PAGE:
Dear Search Engineer: I have a cutting machine for plastics and a flatbed laser for manufacturing. Currently, D-2 tool steel is the standard for the cutters, hardened to 55-60 Rc, but costs could be greatly reduced if a laser cuttable steel could be substituted. (We have not been successful in cutting D-2 with the laser.) These machine cutters need severe abrasion resistance plus hardness for glass-reinforced plastics we are using. Any suggestions?A.C. in D.C.
Dear A.C.: D-2 is darn tough stuff and few machine shops want to fool with it. Have you considered Industrial Hard Chrome Plating the cutters made out of a 4140 material? The hard chrome plating is very lubrous and has a hardness of about 60-65 Rockwell. You can also try a steel that is suitable for nitriding or a boron-treated AR steel. They are low alloy and are likely amenable to nitriding.
Search Engineer: I am looking for electrically controlled fiber optic devices, components, etc., that allow several fiber optic inputs (up to 12) to a single output fiber. The input photon signals (very low level) need to be electronically selected via TTL control. Both multiplexer and demultiplexer devices are needed. D.O., Albany, NY.
Hi D.O.: Both Lucent and TI make micro mirror arrays that are digitally controlled. Weed Instrument has a fiber optic MUX as well.
Dear readers: Part of my astute answer was cut off in the 4/21/03 issue. As a result, we had several letters and even more comments. I've included the entire answer and added a few reader comments as well.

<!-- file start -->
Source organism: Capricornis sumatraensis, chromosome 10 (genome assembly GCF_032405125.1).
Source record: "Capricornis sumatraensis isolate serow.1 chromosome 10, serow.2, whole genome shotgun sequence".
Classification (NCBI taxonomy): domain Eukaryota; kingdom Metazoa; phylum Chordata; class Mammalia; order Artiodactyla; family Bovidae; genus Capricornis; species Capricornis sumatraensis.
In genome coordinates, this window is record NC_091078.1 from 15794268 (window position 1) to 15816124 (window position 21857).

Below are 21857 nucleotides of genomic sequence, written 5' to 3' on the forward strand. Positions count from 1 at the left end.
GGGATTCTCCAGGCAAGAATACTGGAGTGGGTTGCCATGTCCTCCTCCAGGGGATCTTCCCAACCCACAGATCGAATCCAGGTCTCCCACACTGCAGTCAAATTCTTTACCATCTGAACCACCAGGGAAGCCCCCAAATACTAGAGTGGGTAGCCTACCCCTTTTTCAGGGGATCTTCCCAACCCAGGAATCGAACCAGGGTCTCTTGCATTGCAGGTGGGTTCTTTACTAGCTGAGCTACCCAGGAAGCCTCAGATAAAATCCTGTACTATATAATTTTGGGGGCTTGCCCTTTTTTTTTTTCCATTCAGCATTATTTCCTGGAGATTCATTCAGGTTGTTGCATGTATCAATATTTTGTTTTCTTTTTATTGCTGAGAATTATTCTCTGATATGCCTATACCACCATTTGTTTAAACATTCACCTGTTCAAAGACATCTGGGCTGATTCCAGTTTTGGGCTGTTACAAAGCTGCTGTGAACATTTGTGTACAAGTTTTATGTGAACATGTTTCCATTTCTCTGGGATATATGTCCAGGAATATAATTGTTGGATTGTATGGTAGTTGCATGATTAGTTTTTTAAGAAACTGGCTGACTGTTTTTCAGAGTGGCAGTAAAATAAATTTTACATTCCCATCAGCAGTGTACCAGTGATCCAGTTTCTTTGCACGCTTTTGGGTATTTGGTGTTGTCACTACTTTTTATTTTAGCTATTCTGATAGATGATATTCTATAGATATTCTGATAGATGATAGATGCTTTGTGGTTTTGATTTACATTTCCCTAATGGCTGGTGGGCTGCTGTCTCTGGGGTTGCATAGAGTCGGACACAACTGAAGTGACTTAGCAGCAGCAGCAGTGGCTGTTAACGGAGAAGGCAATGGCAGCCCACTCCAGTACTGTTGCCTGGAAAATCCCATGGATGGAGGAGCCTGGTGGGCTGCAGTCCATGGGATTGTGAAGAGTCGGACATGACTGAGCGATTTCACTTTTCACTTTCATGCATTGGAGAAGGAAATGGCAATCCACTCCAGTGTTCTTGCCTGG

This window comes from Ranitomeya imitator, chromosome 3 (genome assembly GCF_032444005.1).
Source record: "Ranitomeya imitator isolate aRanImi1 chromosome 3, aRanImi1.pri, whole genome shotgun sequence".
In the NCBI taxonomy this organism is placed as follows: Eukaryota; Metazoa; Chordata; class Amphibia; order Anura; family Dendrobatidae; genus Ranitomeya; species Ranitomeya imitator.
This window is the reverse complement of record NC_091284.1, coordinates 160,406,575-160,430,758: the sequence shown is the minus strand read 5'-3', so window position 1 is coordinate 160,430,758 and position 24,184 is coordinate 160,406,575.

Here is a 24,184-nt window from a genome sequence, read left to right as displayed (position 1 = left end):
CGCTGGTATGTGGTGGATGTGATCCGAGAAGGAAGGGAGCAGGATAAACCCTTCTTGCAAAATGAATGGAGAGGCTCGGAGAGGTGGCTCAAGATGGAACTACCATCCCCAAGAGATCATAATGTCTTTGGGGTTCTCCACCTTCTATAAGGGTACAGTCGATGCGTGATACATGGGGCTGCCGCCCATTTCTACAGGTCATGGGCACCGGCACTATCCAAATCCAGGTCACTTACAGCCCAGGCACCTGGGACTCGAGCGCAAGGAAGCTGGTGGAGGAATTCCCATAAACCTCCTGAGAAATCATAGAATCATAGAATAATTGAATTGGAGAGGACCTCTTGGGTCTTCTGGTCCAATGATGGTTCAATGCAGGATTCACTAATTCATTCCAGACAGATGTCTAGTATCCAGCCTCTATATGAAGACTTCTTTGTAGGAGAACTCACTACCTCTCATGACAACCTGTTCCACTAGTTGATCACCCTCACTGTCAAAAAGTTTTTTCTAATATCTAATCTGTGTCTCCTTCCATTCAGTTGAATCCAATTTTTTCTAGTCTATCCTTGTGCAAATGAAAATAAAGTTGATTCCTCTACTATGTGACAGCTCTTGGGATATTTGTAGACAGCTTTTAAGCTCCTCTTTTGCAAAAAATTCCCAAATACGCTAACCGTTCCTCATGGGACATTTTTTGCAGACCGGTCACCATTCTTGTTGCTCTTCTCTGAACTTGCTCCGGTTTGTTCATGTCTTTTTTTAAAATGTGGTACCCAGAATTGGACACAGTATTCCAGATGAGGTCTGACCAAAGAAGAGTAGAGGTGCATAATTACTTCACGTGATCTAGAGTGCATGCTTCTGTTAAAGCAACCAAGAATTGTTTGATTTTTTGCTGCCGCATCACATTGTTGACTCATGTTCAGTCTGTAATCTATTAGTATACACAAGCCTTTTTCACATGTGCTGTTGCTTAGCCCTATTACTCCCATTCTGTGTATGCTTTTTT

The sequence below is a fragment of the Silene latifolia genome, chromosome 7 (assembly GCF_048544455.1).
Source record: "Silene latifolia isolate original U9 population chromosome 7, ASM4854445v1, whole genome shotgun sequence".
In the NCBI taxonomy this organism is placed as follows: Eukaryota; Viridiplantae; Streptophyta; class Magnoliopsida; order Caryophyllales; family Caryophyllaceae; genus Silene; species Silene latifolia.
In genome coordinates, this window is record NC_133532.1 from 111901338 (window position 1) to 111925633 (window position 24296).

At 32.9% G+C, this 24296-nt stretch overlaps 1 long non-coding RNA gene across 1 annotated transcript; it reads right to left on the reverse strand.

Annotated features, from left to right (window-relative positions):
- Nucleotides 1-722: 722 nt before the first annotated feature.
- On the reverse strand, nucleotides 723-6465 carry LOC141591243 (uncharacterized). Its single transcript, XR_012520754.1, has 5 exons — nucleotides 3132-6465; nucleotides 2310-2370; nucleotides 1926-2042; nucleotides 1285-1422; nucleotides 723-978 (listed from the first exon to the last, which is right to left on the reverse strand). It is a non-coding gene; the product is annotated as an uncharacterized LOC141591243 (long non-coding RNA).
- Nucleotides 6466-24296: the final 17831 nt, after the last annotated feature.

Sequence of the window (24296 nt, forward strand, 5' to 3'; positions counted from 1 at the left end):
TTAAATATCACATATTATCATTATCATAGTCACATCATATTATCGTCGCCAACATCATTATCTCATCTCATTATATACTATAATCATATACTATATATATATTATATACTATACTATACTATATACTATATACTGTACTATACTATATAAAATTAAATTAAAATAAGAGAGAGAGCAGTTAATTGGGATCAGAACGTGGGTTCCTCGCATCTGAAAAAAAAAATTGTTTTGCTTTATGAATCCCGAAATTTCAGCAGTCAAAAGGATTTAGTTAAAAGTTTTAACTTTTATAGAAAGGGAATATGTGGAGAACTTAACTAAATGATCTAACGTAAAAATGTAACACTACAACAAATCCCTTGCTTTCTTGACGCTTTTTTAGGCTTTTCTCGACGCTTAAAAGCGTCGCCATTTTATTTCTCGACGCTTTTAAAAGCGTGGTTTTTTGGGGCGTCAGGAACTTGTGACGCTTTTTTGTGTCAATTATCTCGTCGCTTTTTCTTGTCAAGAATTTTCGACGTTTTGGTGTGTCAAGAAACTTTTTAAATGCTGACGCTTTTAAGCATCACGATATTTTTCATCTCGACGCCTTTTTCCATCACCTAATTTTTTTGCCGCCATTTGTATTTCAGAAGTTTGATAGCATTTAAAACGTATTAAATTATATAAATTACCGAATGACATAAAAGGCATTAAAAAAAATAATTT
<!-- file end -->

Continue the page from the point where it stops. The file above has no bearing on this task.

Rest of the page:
Dear Search Engineer: I have an application requiring a highly "springy" material. The particular property of importance is the dissipative loss or hysteresis, which I require to be a minimum. In other words, I would ideally wish the material to "ring" indefinitely when struck/plucked. J.A. from Huntsville, AL.
Hey there J.A.: Cobalt-nickel alloy, Egiloy, is a very good spring material. It has high strength, ductitility, excellent fatique life, non-magnetic, and suitable to high temperature application. Hope this rings true with you!
T.G in Toronto pointed out that titanium alloys also make excellent springs due to the material's combination of modulus of elasticity and strength. Stack heights are also lower and have a more progressive "feel."
And R.F., Ph.D. from Lexington, MA writes, "Years ago I ran tests to find the metal with the lowest internal damping for making a "tuned" gyro. We made cantilever beam samples and vibrated them with a capacitance pickoff in a vacuum chamber. After shutting off the forcing function, we measured the decay time. The winner was...aluminum!"
Keep those cards and emails comin' in folks!